From School Library Journal
Starred Review. Grade 1–4—How did the civil rights activist prepare what would become his most famous address? What was it like to be part of the March on Washington for Jobs and Freedom, August 28, 1963? Dr. King's sister answers these questions, providing background about the organization of the march, a look at key events of the day, and insight into how King crafted the speech. Although he is depicted as older and more serious than the mischievous little boy portrayed in My Brother Martin
(S & S, 2003), Farris's unique perspective on her subject continues to be compelling. She concentrates on the march and the effects of the speech. Some phrases in the text are printed in a larger font and in color, emphasizing important aspects and establishing an appealing rhythm for reading aloud. Ladd's acrylic paintings are an excellent accompaniment to the text. His use of color and varying perspectives creates a great deal of visual energy, extending the excitement of the event. An informative addition.—Lucinda Snyder Whitehurst, St. Christopher's School, Richmond, VA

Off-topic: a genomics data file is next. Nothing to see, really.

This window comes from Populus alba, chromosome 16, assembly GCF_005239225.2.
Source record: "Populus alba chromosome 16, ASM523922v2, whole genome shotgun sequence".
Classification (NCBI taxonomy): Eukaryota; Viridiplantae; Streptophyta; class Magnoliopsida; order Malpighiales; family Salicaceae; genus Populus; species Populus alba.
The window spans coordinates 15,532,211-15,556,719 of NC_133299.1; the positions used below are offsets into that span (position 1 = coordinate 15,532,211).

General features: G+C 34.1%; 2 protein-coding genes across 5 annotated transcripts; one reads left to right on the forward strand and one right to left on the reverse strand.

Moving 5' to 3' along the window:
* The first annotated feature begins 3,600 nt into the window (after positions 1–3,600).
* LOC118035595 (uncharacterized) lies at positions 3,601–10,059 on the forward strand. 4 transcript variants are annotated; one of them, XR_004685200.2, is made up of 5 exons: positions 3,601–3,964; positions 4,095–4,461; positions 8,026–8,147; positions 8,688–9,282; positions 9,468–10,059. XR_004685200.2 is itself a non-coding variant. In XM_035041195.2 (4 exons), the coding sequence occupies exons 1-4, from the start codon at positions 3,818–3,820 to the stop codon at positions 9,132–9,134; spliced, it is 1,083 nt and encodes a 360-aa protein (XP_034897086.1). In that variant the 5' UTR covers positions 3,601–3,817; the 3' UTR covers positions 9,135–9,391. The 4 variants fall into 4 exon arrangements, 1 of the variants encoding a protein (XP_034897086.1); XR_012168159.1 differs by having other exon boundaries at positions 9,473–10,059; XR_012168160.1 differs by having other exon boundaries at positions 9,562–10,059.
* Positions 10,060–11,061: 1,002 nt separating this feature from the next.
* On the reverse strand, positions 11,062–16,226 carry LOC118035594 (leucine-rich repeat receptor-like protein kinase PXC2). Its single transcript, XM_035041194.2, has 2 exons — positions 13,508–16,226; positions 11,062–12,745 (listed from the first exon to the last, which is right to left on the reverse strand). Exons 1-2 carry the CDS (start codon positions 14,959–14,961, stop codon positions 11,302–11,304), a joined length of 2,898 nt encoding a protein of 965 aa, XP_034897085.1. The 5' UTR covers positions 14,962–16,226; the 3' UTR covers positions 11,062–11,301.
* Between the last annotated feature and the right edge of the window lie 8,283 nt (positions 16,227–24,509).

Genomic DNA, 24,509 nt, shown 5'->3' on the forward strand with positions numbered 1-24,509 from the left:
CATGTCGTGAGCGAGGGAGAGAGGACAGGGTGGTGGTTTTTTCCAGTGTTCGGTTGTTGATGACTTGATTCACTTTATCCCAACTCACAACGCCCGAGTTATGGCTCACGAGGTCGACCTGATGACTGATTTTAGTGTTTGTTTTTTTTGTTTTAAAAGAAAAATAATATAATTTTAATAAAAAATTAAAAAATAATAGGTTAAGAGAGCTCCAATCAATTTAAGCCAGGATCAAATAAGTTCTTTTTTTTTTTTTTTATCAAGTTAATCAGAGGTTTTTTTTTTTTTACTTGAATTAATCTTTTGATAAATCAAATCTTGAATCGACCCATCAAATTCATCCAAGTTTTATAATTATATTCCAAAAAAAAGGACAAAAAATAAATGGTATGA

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This handsome picture book, told from the viewpoint of Dr. Martin Luther King Jr.’s older sister, is a personal, celebratory account of the 1963 March on Washington. Farris tracks back to childhood, when she and her brother were raised to do good but not to brag about it. She also tells about the night before the march, when Dr. King stayed up to work on his speech until the very last minute, and a beautiful close-up portrait shows him, pen in hand, in his hotel room. The book’s main focus, though, is on the march itself. The author stayed with the King family in Atlanta and watched the events on TV, cheering every step of the way, and she describes with powerful detail the thousands who came, the leaders, the rights they fought for, and the power of their words. In his debut picture book, Ladd beautifully shows the historic crowd scenes and the portraits of King, the Big Six civil rights leaders, and gospel singer Mahalia Jackson. A stirring, intimate view of a watershed moment. Grades 2-5. --Hazel Rochman